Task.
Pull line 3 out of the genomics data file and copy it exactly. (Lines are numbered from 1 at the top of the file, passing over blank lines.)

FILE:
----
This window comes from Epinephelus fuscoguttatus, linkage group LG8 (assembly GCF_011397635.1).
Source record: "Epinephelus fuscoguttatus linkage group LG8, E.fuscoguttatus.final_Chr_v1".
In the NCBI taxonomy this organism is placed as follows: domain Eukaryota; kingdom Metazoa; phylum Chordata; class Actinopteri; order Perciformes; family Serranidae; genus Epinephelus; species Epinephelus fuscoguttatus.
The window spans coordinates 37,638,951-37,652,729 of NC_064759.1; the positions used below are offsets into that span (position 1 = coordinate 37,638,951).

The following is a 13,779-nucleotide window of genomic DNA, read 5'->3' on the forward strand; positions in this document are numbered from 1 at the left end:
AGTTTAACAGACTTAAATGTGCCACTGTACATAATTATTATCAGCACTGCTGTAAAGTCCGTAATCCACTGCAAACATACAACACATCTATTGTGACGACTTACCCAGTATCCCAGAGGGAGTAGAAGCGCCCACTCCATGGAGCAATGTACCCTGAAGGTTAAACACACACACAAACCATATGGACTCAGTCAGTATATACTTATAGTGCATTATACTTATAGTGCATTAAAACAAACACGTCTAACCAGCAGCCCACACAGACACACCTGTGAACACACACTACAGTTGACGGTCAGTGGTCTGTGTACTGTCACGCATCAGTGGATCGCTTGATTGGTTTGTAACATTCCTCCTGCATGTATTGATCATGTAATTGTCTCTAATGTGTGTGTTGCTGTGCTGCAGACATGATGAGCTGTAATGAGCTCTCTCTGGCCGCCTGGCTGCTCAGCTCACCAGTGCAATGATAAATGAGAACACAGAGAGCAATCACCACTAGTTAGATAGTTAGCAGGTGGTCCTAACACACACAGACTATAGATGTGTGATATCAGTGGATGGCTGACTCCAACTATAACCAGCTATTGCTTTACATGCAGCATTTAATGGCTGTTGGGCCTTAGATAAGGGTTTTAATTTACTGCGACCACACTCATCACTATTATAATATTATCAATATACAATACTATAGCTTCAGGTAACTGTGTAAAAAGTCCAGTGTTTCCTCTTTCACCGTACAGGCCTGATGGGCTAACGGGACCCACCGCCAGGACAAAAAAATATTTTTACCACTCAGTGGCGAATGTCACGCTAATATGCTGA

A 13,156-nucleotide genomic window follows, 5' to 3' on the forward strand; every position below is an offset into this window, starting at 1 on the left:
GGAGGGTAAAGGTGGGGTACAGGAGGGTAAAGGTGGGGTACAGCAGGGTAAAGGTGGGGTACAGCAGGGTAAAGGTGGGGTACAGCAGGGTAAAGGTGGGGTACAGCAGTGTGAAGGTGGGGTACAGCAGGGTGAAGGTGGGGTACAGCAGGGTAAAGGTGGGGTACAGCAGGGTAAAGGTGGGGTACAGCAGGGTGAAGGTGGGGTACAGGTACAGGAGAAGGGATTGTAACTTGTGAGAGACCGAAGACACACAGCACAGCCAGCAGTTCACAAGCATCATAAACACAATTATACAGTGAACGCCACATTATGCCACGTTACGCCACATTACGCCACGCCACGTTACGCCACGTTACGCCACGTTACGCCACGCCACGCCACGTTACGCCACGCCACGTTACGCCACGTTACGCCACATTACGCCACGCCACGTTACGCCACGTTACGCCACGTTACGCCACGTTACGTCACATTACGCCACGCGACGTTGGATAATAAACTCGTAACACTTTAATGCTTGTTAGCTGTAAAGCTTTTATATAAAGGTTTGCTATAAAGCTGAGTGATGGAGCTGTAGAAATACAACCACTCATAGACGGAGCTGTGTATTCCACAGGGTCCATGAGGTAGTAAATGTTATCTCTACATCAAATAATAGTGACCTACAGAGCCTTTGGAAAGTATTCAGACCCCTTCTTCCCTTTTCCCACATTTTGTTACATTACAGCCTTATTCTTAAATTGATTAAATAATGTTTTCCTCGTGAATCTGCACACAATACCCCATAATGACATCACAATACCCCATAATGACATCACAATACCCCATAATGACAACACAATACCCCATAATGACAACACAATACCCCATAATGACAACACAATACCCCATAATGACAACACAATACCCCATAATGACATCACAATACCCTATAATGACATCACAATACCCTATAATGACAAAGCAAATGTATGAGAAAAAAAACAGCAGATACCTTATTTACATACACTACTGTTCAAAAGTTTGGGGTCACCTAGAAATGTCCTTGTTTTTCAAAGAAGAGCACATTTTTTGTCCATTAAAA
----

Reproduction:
In the NCBI taxonomy this organism is placed as follows: domain Eukaryota; kingdom Metazoa; phylum Chordata; class Actinopteri; order Perciformes; family Serranidae; genus Epinephelus; species Epinephelus fuscoguttatus.